Mostly it's due to the fingering, which you'll notice only makes use of fingers 1, 2, and 4 on each hand. These are the more powerful fingers, which reflects the quasi-accented nature of these notes in the line. If you played it with one hand you'd likely be using 3 and 5 a lot, and 5 for sure is a weaker finger for most pianists.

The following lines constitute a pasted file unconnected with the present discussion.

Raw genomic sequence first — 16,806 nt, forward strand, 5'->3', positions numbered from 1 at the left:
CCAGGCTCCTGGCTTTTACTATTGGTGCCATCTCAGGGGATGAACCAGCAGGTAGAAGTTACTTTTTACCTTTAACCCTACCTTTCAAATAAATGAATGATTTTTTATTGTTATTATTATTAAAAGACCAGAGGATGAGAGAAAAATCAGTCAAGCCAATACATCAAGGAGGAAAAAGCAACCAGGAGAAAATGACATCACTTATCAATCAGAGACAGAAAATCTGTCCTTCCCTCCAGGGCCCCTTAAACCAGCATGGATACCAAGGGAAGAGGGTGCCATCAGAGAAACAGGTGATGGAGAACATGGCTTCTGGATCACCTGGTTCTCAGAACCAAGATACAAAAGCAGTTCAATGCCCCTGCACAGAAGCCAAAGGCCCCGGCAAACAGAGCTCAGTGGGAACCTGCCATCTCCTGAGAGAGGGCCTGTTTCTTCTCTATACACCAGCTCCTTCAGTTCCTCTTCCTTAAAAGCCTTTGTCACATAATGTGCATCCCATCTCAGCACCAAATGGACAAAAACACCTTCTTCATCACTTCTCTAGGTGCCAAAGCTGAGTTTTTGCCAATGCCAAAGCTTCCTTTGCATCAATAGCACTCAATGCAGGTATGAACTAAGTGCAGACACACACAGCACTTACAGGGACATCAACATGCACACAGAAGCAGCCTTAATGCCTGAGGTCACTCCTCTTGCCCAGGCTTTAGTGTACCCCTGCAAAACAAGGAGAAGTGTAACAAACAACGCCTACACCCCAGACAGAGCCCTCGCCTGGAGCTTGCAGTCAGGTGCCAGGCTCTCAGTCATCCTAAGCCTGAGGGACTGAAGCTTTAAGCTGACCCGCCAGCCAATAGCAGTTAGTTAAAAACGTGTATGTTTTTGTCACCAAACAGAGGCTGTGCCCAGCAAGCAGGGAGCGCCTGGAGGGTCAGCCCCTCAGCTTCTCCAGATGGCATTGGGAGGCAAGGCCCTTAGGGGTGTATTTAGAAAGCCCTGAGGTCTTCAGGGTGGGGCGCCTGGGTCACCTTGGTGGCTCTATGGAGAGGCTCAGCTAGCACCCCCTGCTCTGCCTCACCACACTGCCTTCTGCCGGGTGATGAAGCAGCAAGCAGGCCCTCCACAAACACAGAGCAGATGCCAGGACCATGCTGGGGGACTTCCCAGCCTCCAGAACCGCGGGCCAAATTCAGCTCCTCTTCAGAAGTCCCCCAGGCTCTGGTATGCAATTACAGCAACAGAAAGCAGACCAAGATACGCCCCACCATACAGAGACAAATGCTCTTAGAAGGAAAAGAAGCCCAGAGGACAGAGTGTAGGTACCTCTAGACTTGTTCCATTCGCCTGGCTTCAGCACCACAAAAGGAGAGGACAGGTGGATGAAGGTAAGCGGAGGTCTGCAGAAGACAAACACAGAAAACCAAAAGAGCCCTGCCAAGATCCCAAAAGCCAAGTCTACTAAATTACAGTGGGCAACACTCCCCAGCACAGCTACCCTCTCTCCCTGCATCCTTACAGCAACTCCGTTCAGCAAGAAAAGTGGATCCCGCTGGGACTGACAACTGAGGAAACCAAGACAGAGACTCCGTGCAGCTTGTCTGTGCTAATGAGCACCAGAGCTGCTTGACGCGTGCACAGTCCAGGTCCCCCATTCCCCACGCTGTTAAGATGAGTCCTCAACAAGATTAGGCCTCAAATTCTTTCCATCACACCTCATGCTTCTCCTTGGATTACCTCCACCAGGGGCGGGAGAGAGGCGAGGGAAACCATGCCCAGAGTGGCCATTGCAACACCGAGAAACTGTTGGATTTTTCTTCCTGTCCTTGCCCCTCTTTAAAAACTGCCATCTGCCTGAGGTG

I would also say it's being used just to keep the activity more symmetrical between the hands. Those are the only staffs on the score at that point; there's nothing going on, so there's no point in letting the right hand do all the work while the left takes a break. Most fingerings are editorial (especially in academic arrangements), and I've seen this behavior in the edition I have of Bach's WTC I Bb Major Prelude as well.